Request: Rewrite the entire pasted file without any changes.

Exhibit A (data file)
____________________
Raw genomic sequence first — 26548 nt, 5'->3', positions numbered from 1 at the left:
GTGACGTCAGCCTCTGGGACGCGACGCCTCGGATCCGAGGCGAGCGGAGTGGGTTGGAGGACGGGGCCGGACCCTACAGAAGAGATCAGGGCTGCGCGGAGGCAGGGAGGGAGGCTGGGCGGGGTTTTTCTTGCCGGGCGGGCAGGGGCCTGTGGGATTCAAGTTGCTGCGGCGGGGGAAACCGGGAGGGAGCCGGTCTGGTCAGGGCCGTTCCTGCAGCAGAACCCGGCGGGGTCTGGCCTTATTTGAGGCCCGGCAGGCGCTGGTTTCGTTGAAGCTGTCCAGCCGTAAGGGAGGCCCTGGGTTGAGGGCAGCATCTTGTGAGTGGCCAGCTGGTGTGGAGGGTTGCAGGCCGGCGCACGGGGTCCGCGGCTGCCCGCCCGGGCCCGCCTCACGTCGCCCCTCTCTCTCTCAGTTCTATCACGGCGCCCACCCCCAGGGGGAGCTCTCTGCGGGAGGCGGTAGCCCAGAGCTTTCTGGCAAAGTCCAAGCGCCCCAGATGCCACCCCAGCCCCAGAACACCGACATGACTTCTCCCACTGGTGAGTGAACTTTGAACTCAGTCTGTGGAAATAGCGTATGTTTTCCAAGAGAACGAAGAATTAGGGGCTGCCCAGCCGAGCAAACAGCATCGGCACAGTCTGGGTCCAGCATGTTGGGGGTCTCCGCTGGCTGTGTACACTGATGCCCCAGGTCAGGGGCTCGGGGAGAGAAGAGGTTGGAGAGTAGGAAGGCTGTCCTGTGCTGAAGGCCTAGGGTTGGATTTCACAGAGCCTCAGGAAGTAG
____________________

Raw genomic sequence first — 26548 nt, 5'->3', positions numbered from 1 at the left:
GTGACGTCAGCCTCTGGGACGCGACGCCTCGGATCCGAGGCGAGCGGAGTGGGTTGGAGGACGGGGCCGGACCCTACAGAAGAGATCAGGGCTGCGCGGAGGCAGGGAGGGAGGCTGGGCGGGGTTTTTCTTGCCGGGCGGGCAGGGGCCTGTGGGATTCAAGTTGCTGCGGCGGGGGAAACCGGGAGGGAGCCGGTCTGGTCAGGGCCGTTCCTGCAGCAGAACCCGGCGGGGTCTGGCCTTATTTGAGGCCCGGCAGGCGCTGGTTTCGTTGAAGCTGTCCAGCCGTAAGGGAGGCCCTGGGTTGAGGGCAGCATCTTGTGAGTGGCCAGCTGGTGTGGAGGGTTGCAGGCCGGCGCACGGGGTCCGCGGCTGCCCGCCCGGGCCCGCCTCACGTCGCCCCTCTCTCTCTCAGTTCTATCACGGCGCCCACCCCCAGGGGGAGCTCTCTGCGGGAGGCGGTAGCCCAGAGCTTTCTGGCAAAGTCCAAGCGCCCCAGATGCCACCCCAGCCCCAGAACACCGACATGACTTCTCCCACTGGTGAGTGAACTTTGAACTCAGTCTGTGGAAATAGCGTATGTTTTCCAAGAGAACGAAGAATTAGGGGCTGCCCAGCCGAGCAAACAGCATCGGCACAGTCTGGGTCCAGCATGTTGGGGGTCTCCGCTGGCTGTGTACACTGATGCCCCAGGTCAGGGGCTCGGGGAGAGAAGAGGTTGGAGAGTAGGAAGGCTGTCCTGTGCTGAAGGCCTAGGGTTGGATTTCACAGAGCCTCAGGAAGTAG